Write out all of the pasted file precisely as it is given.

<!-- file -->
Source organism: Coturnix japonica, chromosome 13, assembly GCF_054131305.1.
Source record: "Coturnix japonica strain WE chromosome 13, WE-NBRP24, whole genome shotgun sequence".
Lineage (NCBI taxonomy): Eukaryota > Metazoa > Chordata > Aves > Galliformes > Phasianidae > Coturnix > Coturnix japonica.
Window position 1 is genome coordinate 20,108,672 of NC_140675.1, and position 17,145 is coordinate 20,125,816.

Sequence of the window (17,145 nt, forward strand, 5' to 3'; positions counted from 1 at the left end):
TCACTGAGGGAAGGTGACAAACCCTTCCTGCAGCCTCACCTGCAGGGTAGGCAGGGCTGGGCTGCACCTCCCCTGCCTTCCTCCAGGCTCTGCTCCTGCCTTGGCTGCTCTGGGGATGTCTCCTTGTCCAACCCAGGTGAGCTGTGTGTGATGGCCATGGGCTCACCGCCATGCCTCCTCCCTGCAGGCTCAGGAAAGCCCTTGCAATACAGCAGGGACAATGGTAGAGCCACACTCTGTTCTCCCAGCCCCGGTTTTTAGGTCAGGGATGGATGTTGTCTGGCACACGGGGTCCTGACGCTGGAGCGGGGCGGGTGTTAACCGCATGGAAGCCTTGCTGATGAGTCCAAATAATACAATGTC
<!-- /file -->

Source organism: Coturnix japonica, chromosome 13, assembly GCF_054131305.1.
Source record: "Coturnix japonica strain WE chromosome 13, WE-NBRP24, whole genome shotgun sequence".
Lineage (NCBI taxonomy): Eukaryota > Metazoa > Chordata > Aves > Galliformes > Phasianidae > Coturnix > Coturnix japonica.
Window position 1 is genome coordinate 20,108,672 of NC_140675.1, and position 17,145 is coordinate 20,125,816.

Sequence of the window (17,145 nt, forward strand, 5' to 3'; positions counted from 1 at the left end):
TCACTGAGGGAAGGTGACAAACCCTTCCTGCAGCCTCACCTGCAGGGTAGGCAGGGCTGGGCTGCACCTCCCCTGCCTTCCTCCAGGCTCTGCTCCTGCCTTGGCTGCTCTGGGGATGTCTCCTTGTCCAACCCAGGTGAGCTGTGTGTGATGGCCATGGGCTCACCGCCATGCCTCCTCCCTGCAGGCTCAGGAAAGCCCTTGCAATACAGCAGGGACAATGGTAGAGCCACACTCTGTTCTCCCAGCCCCGGTTTTTAGGTCAGGGATGGATGTTGTCTGGCACACGGGGTCCTGACGCTGGAGCGGGGCGGGTGTTAACCGCATGGAAGCCTTGCTGATGAGTCCAAATAATACAATGTC